Having a ‘pick-n-mix’ menu of available support allows carers to stay better connected, which is the most important thing.

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Walk-and-Talk: Bringing Carers Together in the Great Outdoors

January 20th, 2022
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Like everything in life, the role of a foster carer comes with its highs and lows. While incredibly rewarding, being a foster carer can also be tough at times.

Supporting young people that have experienced instability and trauma throughout their lives can take a lot of time, energy, and patience. For many foster carers, it’s easy to fall behind on things like self-care.

Alex is one of our brilliant foster carers in the South. Alex currently cares for a four-year-old foster child, G. Though very rewarding, caring for G takes up a lot of Alex’s time.

‘The little one I foster has some really complex needs. It’s very tricky to go places and do things.’

However, Alex understands the importance of taking time out to look after herself too: ‘I try to get out and do 10,000 steps a day because I think it’s really good for your health and wellbeing, to get out do a lot of walking.’

This is true – physical activity is proven to have a positive effect on your mental health, helping to increase mental alertness, energy levels, and reduce stress and anxiety. For foster carers like Alex, walking can provide an excellent opportunity for mindfulness, reflection and relaxation.

It’s this that inspired Alex and her fellow foster carers, Matt and Luisa, to begin organising ‘Walk-and-Talk’ foster carer support groups, with the help of their local Compass Fostering branch. For Alex, when it comes to the ups and downs of fostering, ‘sometimes, it’s only another foster carer that really gets what you’re going through.’

In the Walk-and-Talk groups, carers from the local area meet to catch up, share experiences and advice, and spend some quality time with likeminded people. These informal social activities are held in areas of local nature, such as by a lake or at the seafront, encouraging carers to make the most of the fresh air.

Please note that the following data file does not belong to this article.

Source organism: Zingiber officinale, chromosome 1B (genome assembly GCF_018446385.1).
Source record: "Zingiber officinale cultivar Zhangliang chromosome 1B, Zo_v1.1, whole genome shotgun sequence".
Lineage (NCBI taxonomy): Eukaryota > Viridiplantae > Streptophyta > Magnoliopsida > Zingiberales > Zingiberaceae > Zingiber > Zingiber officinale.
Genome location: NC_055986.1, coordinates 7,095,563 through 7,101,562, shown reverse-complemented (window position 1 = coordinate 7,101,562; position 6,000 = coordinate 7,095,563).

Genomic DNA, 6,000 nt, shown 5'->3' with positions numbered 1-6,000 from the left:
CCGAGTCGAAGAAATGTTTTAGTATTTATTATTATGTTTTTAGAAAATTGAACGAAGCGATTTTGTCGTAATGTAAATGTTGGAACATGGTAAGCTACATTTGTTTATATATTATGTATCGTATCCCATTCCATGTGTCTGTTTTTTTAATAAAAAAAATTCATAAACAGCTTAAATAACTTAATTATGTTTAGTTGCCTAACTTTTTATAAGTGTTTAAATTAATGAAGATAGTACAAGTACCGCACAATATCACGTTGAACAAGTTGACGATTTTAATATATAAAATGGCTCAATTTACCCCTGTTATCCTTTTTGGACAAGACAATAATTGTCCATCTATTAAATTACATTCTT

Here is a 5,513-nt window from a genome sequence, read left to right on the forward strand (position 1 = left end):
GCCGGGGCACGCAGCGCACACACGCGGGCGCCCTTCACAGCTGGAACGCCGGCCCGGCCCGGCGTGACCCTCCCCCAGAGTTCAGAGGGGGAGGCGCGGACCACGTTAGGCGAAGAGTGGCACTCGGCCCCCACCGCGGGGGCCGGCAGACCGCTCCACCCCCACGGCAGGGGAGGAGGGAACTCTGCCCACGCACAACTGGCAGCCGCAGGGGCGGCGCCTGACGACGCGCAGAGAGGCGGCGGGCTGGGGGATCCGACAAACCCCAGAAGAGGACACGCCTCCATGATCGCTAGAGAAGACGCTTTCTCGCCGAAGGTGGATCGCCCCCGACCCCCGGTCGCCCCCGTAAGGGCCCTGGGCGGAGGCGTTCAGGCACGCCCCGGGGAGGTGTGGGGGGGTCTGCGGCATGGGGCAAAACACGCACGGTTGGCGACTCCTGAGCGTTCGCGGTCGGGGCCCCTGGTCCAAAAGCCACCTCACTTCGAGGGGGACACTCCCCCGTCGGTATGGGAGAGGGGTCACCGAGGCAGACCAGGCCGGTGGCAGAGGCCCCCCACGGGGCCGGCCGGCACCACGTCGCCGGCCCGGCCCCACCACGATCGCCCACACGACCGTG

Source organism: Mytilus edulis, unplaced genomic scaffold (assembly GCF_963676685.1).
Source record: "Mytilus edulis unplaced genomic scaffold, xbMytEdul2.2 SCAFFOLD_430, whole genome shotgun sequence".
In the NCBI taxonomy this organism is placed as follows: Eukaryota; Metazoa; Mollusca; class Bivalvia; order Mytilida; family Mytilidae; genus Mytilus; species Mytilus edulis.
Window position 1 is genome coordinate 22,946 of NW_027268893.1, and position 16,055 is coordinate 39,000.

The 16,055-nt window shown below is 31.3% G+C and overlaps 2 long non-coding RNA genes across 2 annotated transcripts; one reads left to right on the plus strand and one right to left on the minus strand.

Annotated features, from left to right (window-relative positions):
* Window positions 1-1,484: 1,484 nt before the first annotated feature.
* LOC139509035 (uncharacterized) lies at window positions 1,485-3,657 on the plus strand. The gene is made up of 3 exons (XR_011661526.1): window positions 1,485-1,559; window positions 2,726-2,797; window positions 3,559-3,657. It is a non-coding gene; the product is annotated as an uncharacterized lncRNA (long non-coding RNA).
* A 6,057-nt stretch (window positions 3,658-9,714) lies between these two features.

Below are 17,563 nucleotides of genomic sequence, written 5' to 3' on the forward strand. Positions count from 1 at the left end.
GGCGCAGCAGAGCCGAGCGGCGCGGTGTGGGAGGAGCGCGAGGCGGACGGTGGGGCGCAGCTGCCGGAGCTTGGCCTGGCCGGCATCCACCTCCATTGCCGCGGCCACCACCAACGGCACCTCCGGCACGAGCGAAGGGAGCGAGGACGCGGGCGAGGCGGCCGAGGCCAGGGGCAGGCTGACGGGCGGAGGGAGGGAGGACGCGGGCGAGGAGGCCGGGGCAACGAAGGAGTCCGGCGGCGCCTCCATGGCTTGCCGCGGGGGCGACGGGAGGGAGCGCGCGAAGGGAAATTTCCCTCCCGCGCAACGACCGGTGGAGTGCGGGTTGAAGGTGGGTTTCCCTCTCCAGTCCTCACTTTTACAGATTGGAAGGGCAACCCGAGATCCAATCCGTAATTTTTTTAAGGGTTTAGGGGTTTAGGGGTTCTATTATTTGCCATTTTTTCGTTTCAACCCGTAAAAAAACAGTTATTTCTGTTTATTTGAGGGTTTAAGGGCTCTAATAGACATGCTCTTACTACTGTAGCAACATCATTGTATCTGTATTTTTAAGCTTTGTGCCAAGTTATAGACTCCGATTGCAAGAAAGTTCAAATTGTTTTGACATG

‘It’s about getting out and getting together and seeing where it takes us. All walking abilities are welcome.’

‘With Covid, and the isolation that so many of us have experienced, it makes you realise that sometimes a cup of coffee or a walk is enough to make you think “yes, I can do another week.” We’re taking time out to care about ourselves too.’

At Compass, we work hard to provide 24/7 support for all our carers, including dedicated foster care support groups that we run monthly. These groups provide a safe, relaxed environment for carers to access essential advice and support from fellow carers and Compass social workers.

However, as Alex mentioned, sometimes life can get in the way, which is why the Walk-and-Talk groups provide another opportunity for carers to access support: ‘Having a ‘pick-n-mix’ menu of available support allows carers to stay better connected, which is the most important thing. Even if you think you’re okay, it’s important to have a network of support.’

Unlike the slightly more structured monthly support groups, Walk-and-Talk doesn’t necessarily have an agenda or specific focus on fostering.

‘Sometimes, we talk more about what book someone read, or a programme they watched on television. It isn’t always about fostering; its about us, as individuals.’

Of course, when it comes to safeguarding, Alex says that she and another delegated experienced carer feedback to their own supervising social worker’s if they have any concerns, as ensuring the safety of carers and their foster children is paramount.

So far, the Walk-and-Talk groups that have run seem to have had ‘a really warm and positive response.’ Alex, Matt and Luisa believe that the positive reception of these groups comes from the sense of community and togetherness that they cultivate.

‘There were a lot of carers who said they would definitely want to do it again, so there’s definitely an appetite for it.’

They’re also hoping that other regions will get behind the idea and begin organising their own Walk-and-Talk groups across all the Compass Fostering regions. For Alex, ‘Walk-and-Talk is about trying something new and getting in the fresh air,’ and she hopes that foster carers from other regions will feel the same.

We think that Alex, Matt and Luisa’s Walk-and-Talk initiative is a brilliant idea. We can’t wait to see where it goes next!

If you think you could make a difference to the life of a young person, and are interested in becoming a foster carer, you can get in touch with us here.

 

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